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Because It’s There

Thank you to MM climber, Jim Schatz, for shar­ing this arti­cle he wrote for his church, St. Pete’s in Vir­ginia, after his expe­ri­ence climb­ing with Moun­tain Mad­ness in Ecuador this win­ter. Why do you love to climb?

There are many rea­sons to climb a big moun­tain. It was once famous­ly said because it is there”. One might do it to get phys­i­cal­ly clos­er to heav­en and God by ascend­ing up through the clouds. Sure­ly every climber has his or her own reason. 

Cotopaxi from a pre­vi­ous expe­di­tion. Ter­ry Tra­cy photo

Imag­ine climb­ing the steep slopes of a spec­tac­u­lar peak in the Andes moun­tain range in north cen­tral Ecuador in bright moon­light. Start­ing at 14,500 feet in the cold air at mid­night, to lessen the chances of avalanch­es that increase as the air warms, you don your cram­pons and har­ness, dust off your ice axe and rope up” togeth­er and begin the jour­ney up, and up, and up some more. Below your feet, pro­tect­ed by dou­ble insu­lat­ed climb­ing boots, is an ancient liv­ing glac­i­er many feet thick that moves, grows, recedes, cracks and some­times takes human lives. 

Get­ting ready for the big climb! Jim Schatz photo

You car­ry with you the essen­tials in your 40 pound pack. Cold and wet weath­er gear, water in insu­lat­ed con­tain­ers to keep it from freez­ing in sub-zero tem­per­a­tures, enough snacks for the manda­to­ry hourly refu­el­ing to keep your engine going, and you mov­ing for­ward. The air is thin espe­cial­ly for a low­lan­der” who lives at 400 feet in the Catoctin Val­ley of Vir­ginia. The body will burn thou­sands of calo­ries on this cold but calm morn­ing. With each step you breathe — gasp, in fact, for oxy­gen that is sim­ply not there and prac­tice your rhyth­mic rest step” to make the most effi­cient use of your finite reserves of strength and endurance. You will need both and all of it this morn­ing on your high­est climb­ing attempt yet. It is a marathon, not a sprint, a slow steady pro­ces­sion where haste is not reward­ed. Five inch­es of fresh snow cov­er the glac­i­er’s skin. The spikes of your met­al cram­pons dig through the snow to make the all-impor­tant pur­chase in the ice. The teeth of your cram­pons, the spike end of your ice axe and the rope between you is your only pro­tec­tion from the expo­sure” of rac­ing down 70 degree icy slopes should you fall. You rely on your fel­low climbers and your guide; the fel­low­ship of the moun­tain”. Trust and expe­ri­ence are key. You are there to per­form, to reach the sum­mit togeth­er because if one comes down ear­ly, all must follow.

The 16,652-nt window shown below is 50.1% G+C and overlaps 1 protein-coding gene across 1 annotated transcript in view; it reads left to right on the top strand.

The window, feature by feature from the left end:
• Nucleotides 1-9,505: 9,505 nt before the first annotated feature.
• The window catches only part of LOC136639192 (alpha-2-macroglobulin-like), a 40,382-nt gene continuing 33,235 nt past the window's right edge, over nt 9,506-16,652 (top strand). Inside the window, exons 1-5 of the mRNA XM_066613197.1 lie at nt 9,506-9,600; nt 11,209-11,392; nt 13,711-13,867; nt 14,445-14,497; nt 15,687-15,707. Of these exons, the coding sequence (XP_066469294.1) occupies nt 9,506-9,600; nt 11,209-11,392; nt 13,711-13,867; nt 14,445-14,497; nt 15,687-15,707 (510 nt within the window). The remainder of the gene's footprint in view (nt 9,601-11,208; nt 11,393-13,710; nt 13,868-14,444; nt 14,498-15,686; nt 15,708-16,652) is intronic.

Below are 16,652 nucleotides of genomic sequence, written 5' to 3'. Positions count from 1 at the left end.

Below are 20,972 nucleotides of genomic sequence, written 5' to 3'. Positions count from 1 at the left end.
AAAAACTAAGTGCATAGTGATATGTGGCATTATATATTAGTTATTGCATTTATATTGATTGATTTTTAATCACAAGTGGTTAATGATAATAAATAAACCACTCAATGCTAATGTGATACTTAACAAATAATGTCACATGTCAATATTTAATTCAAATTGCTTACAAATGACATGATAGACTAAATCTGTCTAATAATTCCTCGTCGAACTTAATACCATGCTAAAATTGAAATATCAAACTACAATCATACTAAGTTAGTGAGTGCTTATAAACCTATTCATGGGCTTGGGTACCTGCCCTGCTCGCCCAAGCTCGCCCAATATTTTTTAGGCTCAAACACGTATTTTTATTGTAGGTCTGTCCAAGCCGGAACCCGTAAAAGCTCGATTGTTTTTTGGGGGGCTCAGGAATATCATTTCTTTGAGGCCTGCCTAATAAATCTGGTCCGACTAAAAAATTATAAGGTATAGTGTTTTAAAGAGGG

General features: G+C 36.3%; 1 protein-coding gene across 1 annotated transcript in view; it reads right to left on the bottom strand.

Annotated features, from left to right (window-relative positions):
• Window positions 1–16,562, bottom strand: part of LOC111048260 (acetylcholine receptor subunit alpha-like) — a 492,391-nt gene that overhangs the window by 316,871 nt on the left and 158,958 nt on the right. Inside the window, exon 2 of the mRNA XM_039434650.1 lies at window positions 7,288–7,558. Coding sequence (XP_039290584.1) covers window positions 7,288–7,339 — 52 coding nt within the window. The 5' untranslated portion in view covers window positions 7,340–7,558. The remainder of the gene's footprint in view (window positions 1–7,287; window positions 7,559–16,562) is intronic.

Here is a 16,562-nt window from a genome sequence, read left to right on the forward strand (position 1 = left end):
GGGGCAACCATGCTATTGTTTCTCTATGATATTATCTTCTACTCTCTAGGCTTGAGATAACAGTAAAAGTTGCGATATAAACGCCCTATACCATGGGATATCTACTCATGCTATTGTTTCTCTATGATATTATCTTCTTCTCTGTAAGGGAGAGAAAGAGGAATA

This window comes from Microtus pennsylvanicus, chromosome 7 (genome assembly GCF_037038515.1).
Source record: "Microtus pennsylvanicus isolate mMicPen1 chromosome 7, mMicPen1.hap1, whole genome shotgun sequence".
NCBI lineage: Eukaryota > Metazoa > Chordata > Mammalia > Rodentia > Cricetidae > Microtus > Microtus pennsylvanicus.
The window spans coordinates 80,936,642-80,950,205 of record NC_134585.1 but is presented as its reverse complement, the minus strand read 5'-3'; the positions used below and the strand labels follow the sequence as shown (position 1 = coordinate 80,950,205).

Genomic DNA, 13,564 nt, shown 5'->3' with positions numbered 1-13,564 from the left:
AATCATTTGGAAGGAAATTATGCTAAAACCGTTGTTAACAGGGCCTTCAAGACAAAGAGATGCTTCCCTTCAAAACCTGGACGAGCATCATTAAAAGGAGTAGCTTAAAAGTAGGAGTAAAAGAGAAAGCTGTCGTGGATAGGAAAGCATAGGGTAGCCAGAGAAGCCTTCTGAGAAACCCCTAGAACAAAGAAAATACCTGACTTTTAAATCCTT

On the descent. Oswal­do Freire photo

On Cotopaxi the sum­mit is 7 long, gru­el­ing hours away at 19,348 feet above sea lev­el, more than 3 ½ miles high­er than down­town Lovettsville. You arrive days ear­li­er to accli­ma­tize, for your body to adjust to the alti­tude and thin­ner air. Dai­ly climbs and stays in climb­ing huts at 16,000 and 17,000 feet pre­pare you for sum­mit day” on The Sacred Moun­tain”, Cotopaxi, the tallest active vol­cano in the world and the sec­ond high­est peak in Ecuador. Eight hours ear­li­er at the hut you stood, from a dis­tance, cap­ti­vat­ed by God’s mas­sive and beau­ti­ful cre­ation, an active vol­cano that still breathes steam and the strong smell of sul­fur from its crater open­ing just below the sum­mit. You pray to God for the strength to safe­ly com­plete the mis­sion that awaits you.

Ter­ry Tra­cy photo

As you climb in the moon­light, with­out the need for the head­lamp strapped to your hel­met, you can see the dis­tant lights of Quito, Ecuador’s cap­i­tal city and the high­est in the world at near­ly 10,000 feet. Deep crevass­es, the many near­by peaks of the Andes, and the cot­tony clouds which are now below you are vis­i­ble in every direc­tion. The moon is giv­ing you the views of your life. You smile as your mood soars in joy and pure love for one of life’s small mir­a­cles on earth, thanks to the Lord Almighty. In the vast still­ness you can hear the cold ice around you crack and groan as your fel­low climbers breathe in all the O2 that the sur­round­ing air can pro­vide. (Bot­tled oxy­gen is gen­er­al­ly not need­ed or used on peaks below the 7000 meters (25,000 feet), the start of the death zone”). 500 feet from the sum­mit, the sun ris­es to your left through the clouds as you exit the cold­est pitch­es of the climb. It is a glo­ri­ous sight but Moth­er Cotopaxi is kick­ing your butt after 6 hours of push­ing steadi­ly upwards against grav­i­ty, your tanks near empty.

Jim on the sum­mit with his St. Pete’s mag­net. Jim Schatz photo

There is sim­ply no way to train for the alti­tude and you endure; think of friends, fam­i­ly, and in my case a favorite dog who has come along for the ride in the form of a small vile of his ash­es in my pack (and a St. Pete’s car mag­net!). Axel wills me for­ward, the Lord draws me upward, the image of my wife’s kind smile brings me strength. I grin at the thought of mak­ing God proud in our shared accom­plish­ment and recall the months of prep and train­ing to get this far. The last pitch before reach­ing the sum­mit you are will­ing your feet for­ward, one step at a time, ever so slow­ly. Exhale. One-legged push-up. Rest. Repeat. 100 more to go and then you step onto the sum­mit. You stand there, in awe, arm in arm with your fel­low climbers for a pho­to. You gaze into the dis­tance, and view oth­er peaks jut­ting through the sur­round­ing cloud lay­er and you feel what can only be God’s pres­ence and love for all mankind and the whole of his cre­ation. Why do I climb? Climb­ing is life and love and a cel­e­bra­tion of all God has giv­en us to suc­ceed and over­come. And, oh yes, for the scenery.

~ Jim Schatz, Cotopaxi Feb. 2014